"Surely half the pleasure of life is sardonic comment on the passing show."Sir Peter Strawson

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I had hoped for as much based on your description, for I will be staying at the Hotel Ryumeikan (my first time there), and I will be following your directions exactly to go to the Maruzen store. I made my reservations a few months ago at the hotel, and unless they have had a computer crash I should be all right checking in. I have read a lot of reviews of the hotel, and I chose it for the reviews and because it is close to Tokyo Station. BTW: I did look at Google Maps, and I was hoping you would read my reply and send me the directions to the Maruzen store from the Ryumeikan. I went to the Itoya Store and bought some pens last year, and they repaired the nib on a Platinum ribbed pen that I had dropped on a tile floor a few months earlier. I did see the upstairs too. Fantastic! I hope the Maruzen store is as nice as Itoya (of course I will not be there during a pen fair). Thanks so much for your reply and the directions. It is a small world after all.

 

Oh yes, I just remembered. I took the Narita Express back to the airport last year, but I think this year I will take the Access Narita from the airport to very near the hotel. I enjoy seeing the sights, and I think I will enjoy the bus ride. I have not ridden on the Access Narita before, but it seems that it will be easy to find the bus stop at the airport and the walk is very short from the stop near Tokyo station to the hotel.

 

Again, thanks for taking the time to give me some detailed directions! Enjoy your new pens!

 

All the best,

T

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Thank you for the report! I recall seeing the model listed on the flyer for the Maruzen pen show. Glad you managed to pick it up and have pictures too :)

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I was in Tokyo from 5-10 March for a long-awaited holiday. I knew that I would be spending a lot of time on the Metro and specifically chose a hotel close to Tokyo Station and the Nihombashi stop. Little did I know, but my hotel was just around the bend from the flagship store of Maruzen, which was my first stop after a 14 hour flight from NY and a one-hour train ride on the Narita Express.

 

<SNIP>

 

It is lucky, and purely coincidental, that I stayed only steps away from Maruzen during this year's Fountain Pen Fair. I went to the store at least once a day for the five days that I was in Tokyo, and had the honor and pleasure of talking with two of the greatest nibmeisters of all time. I also came away with two spectacular pens. Things could not have worked out better...until I went to Tottori on Monday to visit Hakase. But, that's a story for another time.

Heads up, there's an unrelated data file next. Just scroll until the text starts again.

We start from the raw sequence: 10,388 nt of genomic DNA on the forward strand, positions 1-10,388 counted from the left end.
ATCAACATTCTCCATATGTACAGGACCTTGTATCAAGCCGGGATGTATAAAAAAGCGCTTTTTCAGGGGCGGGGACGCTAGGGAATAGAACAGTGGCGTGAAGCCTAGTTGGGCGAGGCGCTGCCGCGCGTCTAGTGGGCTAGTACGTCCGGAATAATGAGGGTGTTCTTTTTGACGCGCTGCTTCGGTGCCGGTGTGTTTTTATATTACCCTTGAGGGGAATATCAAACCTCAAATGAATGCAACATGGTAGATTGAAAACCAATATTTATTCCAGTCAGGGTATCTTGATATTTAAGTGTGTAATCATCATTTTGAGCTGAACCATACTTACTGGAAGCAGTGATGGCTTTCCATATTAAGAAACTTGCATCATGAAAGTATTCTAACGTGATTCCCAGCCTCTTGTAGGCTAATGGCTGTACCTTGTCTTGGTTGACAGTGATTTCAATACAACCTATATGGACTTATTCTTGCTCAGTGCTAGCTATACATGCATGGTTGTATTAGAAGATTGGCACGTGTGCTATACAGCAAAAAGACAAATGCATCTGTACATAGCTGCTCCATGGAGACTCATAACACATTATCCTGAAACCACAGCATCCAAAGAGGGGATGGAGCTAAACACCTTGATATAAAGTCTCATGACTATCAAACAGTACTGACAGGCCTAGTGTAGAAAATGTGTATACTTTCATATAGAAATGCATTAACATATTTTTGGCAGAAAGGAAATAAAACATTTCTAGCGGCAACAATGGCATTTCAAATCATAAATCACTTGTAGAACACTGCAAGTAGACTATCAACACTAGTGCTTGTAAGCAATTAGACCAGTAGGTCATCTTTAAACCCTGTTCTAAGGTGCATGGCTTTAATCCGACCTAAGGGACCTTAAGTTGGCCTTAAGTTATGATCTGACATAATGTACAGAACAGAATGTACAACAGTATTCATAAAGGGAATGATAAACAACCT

ARGH...you can't leave us hanging like that!?!?

 

Congrats on the pens: given the amount of admiration for Ohasido, you really lucked out - it usually takes months to buy/produce/receive their pens. That AND limited edition Athena ink AND a Nagahara Sr. Susutake...that's a trip worth bragging about.

 

FWIW, I remember the Narita Express (N'EX) fondly, although I usually took the Narita local train to save money. The local train would always stop somewhere for a few minutes to let the N'EX fly by; it was just enough time to step out of the train, buy a coffee from the vending machine (hot in winter, cold in summer), stretch your legs a bit and get back on the train for the last leg to the airport. While the trip longer, but I also looked at it as a trip to the suburbs & countryside that was lost long ago in Tokyo...

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daoud62

 

I live in Japan and work in Tokyo yet was only able to make it Maruzen's Pen Fair twice this year! How I do envy you. Were you asked by the Ohashido folks for your address? At least for those of us living in country, they send out post cards to tell us when the next show we bought our pens at will be. For you Maruzen's, for me Takashimaya in Kashiwa. If you bring in your pen and said post card, they will clean and tune up your pen. I have run across them at other shows and they have done the same for me without the post card, but he was busy at Maruzen this year so I decided to wait my turn till September when my show is on.

Sounds like you had a great experience. Enjoy your great pens.